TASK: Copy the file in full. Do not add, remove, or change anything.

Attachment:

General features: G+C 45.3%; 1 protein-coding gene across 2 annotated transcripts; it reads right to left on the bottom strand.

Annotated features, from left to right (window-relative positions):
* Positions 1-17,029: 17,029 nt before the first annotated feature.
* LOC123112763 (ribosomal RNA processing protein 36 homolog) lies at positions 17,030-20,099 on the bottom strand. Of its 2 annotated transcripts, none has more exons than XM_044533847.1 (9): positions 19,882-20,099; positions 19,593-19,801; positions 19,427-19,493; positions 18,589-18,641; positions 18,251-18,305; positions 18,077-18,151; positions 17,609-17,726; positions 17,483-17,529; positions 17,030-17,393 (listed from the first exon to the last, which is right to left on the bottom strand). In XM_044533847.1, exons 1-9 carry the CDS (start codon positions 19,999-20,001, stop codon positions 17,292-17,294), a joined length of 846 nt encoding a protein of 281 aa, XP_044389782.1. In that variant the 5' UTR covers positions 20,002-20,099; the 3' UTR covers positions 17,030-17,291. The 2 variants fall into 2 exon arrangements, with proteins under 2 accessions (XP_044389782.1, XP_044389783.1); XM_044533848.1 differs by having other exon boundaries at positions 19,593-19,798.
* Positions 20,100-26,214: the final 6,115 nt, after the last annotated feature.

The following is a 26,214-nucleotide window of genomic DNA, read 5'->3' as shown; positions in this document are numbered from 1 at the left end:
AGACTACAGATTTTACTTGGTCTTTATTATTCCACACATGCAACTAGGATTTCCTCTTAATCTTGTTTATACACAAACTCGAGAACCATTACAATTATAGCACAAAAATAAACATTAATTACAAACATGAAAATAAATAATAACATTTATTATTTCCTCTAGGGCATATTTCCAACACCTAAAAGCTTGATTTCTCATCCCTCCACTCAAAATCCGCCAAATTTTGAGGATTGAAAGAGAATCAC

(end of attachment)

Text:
General features: G+C 45.3%; 1 protein-coding gene across 2 annotated transcripts; it reads right to left on the bottom strand.

Annotated features, from left to right (window-relative positions):
* Positions 1-17,029: 17,029 nt before the first annotated feature.
* LOC123112763 (ribosomal RNA processing protein 36 homolog) lies at positions 17,030-20,099 on the bottom strand. Of its 2 annotated transcripts, none has more exons than XM_044533847.1 (9): positions 19,882-20,099; positions 19,593-19,801; positions 19,427-19,493; positions 18,589-18,641; positions 18,251-18,305; positions 18,077-18,151; positions 17,609-17,726; positions 17,483-17,529; positions 17,030-17,393 (listed from the first exon to the last, which is right to left on the bottom strand). In XM_044533847.1, exons 1-9 carry the CDS (start codon positions 19,999-20,001, stop codon positions 17,292-17,294), a joined length of 846 nt encoding a protein of 281 aa, XP_044389782.1. In that variant the 5' UTR covers positions 20,002-20,099; the 3' UTR covers positions 17,030-17,291. The 2 variants fall into 2 exon arrangements, with proteins under 2 accessions (XP_044389782.1, XP_044389783.1); XM_044533848.1 differs by having other exon boundaries at positions 19,593-19,798.
* Positions 20,100-26,214: the final 6,115 nt, after the last annotated feature.

The following is a 26,214-nucleotide window of genomic DNA, read 5'->3' as shown; positions in this document are numbered from 1 at the left end:
AGACTACAGATTTTACTTGGTCTTTATTATTCCACACATGCAACTAGGATTTCCTCTTAATCTTGTTTATACACAAACTCGAGAACCATTACAATTATAGCACAAAAATAAACATTAATTACAAACATGAAAATAAATAATAACATTTATTATTTCCTCTAGGGCATATTTCCAACACCTAAAAGCTTGATTTCTCATCCCTCCACTCAAAATCCGCCAAATTTTGAGGATTGAAAGAGAATCAC